2016-04-27 - historic preservation panel

The Panel. Courtesy: GVSHP.

The panel that followed discussed the recent difficulties encountered in the work of historic preservation in New York. With the many layers of New York’s history, there will always be competing stories about one particular area or building, and thus a difficulty choosing which story to tell with the preservation of that site. The role of historic house museums in supporting historic preservation in their surrounding neighborhoods was also touched on, though they also have the curious battle of figuring out how to tell their many stories. Mr. Bankoff related a recent HDC event on Staten Island hosted at the Alice Austen House; while the house itself served as an example to convey the benefits of historic preservation work, the HDC was then able to open up a discussion on landmarking and designation in other areas of the Island.


One audience member asked about the ability to offer city officials alternative spaces for new development when there is the potential for that development to destroy historic buildings in the process. There are indeed areas of the city that do not hold as much historic significance in their architecture as others do that are being heavily developed. And a city will always have very obvious geographic boundaries. What Dr. Steinberg suggested was that we need a society-wide movement that addresses multiple issues at once, as he saw the need for in the LES.

Mr. Berman acknowledged the struggle of pushing preservation up from being the last item on an elected official’s agenda. There will always be vested interests that are enemies of an effort that isn’t always financially efficient nor pleasing to foreign investors in the city’s economy.  One audience member reluctantly, but realistically, conceded that it will never be a top priority. While all the panelists, as well as myself, have been critical of the LPC, they all acknowledged that it has done much good work in the city since their inception. There are dedicated commissioners amidst others who may not be there for the right reasons, and, Mr. Berman reminded the audience, we are all responsible for who we elect to our city agencies. And while there is currently a great economic drive behind the push for new development (which often inhibits the work of historic preservationists, but does not necessarily have to), he encouraged the audience that it was possible for this administration to be even more vigorous about preservation and that we need to get them there. Mr. Bankoff agreed that it was unfair to ask a city agency to drive home one of the many thousands of opinions of New Yorkers, but we do still need to hold our representatives to high standards. And this is exactly why organizations like the HDC and the GVSHP exist.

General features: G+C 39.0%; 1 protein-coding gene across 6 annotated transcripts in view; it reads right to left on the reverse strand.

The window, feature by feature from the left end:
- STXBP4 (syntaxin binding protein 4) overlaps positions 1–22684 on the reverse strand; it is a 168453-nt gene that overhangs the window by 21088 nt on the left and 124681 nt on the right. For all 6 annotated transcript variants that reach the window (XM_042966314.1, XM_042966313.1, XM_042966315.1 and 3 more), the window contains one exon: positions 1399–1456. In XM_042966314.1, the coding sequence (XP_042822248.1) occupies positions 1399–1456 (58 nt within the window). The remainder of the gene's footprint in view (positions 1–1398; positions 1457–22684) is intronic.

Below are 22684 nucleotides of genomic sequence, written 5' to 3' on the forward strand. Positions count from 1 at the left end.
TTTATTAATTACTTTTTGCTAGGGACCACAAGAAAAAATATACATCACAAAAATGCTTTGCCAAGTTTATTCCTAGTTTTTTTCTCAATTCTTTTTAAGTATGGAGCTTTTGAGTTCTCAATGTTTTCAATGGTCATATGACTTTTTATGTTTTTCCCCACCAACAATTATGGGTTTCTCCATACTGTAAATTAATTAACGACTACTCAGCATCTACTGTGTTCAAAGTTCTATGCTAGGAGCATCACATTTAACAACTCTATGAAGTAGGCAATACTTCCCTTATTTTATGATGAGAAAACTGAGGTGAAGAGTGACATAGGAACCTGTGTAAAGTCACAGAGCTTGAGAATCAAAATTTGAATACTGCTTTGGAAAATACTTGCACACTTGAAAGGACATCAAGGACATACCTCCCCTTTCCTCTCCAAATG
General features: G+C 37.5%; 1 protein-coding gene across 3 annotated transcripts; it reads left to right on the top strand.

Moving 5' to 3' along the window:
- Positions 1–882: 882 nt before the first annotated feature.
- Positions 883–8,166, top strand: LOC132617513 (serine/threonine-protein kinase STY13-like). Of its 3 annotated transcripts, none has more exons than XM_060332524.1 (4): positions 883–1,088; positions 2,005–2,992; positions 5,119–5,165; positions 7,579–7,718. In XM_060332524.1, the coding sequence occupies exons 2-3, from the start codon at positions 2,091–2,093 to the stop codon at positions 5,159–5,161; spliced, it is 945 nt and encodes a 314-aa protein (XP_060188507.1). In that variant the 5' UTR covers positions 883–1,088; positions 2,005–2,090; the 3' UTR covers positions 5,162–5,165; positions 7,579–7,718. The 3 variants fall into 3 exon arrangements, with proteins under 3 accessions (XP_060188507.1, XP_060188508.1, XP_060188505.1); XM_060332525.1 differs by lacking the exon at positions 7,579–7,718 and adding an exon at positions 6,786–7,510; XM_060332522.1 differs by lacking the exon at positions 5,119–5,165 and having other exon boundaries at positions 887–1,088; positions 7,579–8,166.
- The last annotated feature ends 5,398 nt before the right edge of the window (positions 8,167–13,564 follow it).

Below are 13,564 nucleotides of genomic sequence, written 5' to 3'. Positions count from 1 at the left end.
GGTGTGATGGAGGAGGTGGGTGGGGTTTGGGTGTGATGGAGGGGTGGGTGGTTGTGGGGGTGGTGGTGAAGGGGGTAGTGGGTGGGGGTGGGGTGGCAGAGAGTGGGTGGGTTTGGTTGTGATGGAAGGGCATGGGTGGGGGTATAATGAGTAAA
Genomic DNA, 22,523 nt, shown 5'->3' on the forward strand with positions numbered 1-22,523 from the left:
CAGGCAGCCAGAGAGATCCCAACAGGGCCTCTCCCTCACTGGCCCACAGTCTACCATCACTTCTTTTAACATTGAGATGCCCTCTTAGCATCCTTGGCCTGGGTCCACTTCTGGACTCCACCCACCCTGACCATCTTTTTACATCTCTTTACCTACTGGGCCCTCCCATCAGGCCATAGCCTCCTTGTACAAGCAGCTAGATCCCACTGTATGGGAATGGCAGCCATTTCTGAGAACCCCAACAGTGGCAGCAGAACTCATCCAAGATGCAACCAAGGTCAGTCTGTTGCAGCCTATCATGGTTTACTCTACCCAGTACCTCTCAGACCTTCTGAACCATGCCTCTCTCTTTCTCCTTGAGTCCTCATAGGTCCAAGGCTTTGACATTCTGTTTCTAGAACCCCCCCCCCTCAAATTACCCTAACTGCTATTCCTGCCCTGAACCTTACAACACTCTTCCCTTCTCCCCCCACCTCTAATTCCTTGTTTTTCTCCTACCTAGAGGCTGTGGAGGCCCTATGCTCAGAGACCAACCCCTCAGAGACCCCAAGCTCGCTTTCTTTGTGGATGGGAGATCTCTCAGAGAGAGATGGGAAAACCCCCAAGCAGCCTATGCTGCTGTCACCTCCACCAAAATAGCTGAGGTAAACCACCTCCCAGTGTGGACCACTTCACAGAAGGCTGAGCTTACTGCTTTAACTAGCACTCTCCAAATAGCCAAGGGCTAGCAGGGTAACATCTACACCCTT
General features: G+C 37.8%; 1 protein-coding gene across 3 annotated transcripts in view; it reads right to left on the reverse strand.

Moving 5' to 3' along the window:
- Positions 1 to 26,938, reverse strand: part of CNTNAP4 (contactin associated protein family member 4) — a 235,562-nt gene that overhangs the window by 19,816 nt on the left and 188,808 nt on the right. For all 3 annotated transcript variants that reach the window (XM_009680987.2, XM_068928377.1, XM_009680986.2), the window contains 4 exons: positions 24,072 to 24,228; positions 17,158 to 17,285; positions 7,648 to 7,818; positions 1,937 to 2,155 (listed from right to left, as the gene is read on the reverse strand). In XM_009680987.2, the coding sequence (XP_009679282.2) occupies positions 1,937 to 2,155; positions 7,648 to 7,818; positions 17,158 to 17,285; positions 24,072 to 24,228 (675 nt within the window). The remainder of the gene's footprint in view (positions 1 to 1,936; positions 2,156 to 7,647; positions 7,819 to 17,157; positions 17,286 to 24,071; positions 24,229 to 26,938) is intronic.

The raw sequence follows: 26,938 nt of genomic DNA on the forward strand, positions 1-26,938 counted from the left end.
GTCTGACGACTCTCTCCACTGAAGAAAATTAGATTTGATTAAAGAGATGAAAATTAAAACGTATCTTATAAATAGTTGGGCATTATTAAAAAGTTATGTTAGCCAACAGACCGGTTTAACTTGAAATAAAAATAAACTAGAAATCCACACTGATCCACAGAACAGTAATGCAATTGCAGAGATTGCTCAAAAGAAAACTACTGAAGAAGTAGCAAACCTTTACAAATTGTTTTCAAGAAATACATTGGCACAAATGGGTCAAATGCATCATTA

At ArtWatch, we consider it essential to create spaces in which open dialogue concerning historic buildings, community needs, and city growth can take place. This enables a more transparent view on situations that are bound to have multiple points of view, but which require we understand the aims and needs of each party if we are to see New York develop and flourish. Questioning the aims of change and new development that impact the architectural fabric of a city and how its residents are able to live day to day is an essential part of good stewardship of our cultural and artistic heritage. The state of historic preservation in New York, even after fifty years of Landmarks Law, is constantly in flux. And it is exciting to see the energy with which preservationists and scholars approach their work in the field, as well as to consider what it might look like for preservationists, urban planners, affordable housing advocates, and community residents to find synergy with one another and grow their efforts. We hope for more opportunities in the future in which we can serve as a platform for discussions like this, bringing individuals from different backgrounds together to see how their interests overlap and how they might collaborate to make a greater impact.